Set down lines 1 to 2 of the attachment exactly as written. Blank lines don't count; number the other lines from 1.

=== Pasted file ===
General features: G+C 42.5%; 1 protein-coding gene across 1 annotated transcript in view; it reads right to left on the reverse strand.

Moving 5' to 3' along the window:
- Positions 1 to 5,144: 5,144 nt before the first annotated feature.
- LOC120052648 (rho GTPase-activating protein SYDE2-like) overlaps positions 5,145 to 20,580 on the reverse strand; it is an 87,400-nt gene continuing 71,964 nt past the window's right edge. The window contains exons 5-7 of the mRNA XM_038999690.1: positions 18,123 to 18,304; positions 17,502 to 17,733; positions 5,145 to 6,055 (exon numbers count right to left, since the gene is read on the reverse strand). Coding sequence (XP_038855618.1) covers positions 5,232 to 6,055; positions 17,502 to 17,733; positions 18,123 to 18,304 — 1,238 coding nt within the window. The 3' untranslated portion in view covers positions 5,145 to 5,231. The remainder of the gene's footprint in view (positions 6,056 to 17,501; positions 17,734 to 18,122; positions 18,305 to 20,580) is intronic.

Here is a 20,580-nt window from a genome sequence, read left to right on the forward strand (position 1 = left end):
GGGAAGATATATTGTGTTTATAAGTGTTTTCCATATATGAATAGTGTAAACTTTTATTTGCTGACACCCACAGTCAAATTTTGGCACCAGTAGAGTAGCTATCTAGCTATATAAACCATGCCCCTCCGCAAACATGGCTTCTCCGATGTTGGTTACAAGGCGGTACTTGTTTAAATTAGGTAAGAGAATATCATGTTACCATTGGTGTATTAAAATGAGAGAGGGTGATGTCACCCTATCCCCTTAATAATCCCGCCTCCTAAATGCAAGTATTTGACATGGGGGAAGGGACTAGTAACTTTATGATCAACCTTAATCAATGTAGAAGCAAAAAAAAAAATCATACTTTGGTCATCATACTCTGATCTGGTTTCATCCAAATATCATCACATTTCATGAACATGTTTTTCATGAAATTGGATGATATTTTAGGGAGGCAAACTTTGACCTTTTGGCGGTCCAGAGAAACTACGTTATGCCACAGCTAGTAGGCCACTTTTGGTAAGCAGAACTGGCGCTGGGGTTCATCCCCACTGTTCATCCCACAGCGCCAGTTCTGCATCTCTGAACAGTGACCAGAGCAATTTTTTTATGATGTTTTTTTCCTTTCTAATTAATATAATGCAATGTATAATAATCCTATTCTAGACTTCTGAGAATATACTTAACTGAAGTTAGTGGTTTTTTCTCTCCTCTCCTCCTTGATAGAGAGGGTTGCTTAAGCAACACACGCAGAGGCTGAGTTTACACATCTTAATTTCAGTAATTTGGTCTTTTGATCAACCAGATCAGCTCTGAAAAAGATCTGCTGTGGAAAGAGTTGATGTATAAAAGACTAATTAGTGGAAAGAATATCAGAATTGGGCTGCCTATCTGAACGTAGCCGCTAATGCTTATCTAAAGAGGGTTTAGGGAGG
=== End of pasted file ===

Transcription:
General features: G+C 42.5%; 1 protein-coding gene across 1 annotated transcript in view; it reads right to left on the reverse strand.

Moving 5' to 3' along the window: